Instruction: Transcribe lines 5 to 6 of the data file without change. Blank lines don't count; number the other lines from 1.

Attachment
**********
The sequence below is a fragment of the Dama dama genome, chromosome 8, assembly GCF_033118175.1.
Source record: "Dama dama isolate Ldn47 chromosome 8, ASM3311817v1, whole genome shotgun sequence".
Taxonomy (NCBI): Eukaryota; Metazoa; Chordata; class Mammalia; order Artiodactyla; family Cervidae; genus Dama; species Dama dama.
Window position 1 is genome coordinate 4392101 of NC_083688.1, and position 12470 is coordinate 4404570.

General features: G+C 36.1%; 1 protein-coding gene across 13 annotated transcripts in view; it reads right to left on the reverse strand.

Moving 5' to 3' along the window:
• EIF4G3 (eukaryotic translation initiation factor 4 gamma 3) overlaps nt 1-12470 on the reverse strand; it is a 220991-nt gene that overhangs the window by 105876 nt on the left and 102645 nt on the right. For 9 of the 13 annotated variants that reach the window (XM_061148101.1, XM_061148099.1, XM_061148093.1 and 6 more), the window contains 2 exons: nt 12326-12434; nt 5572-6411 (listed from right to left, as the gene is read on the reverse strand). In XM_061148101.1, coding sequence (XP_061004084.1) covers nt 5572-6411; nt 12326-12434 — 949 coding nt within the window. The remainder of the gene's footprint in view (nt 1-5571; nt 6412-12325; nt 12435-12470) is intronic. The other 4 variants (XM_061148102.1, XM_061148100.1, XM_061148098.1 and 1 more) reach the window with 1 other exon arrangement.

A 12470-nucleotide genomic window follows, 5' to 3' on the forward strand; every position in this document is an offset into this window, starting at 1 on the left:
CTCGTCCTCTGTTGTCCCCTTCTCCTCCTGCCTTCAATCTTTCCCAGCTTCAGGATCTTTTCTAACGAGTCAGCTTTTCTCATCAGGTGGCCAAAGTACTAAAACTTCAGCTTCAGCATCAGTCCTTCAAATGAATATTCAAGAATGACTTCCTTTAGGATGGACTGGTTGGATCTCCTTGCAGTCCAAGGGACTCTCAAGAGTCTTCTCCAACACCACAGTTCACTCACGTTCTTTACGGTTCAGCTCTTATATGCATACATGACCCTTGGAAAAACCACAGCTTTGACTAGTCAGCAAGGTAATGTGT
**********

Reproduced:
General features: G+C 36.1%; 1 protein-coding gene across 13 annotated transcripts in view; it reads right to left on the reverse strand.

Moving 5' to 3' along the window: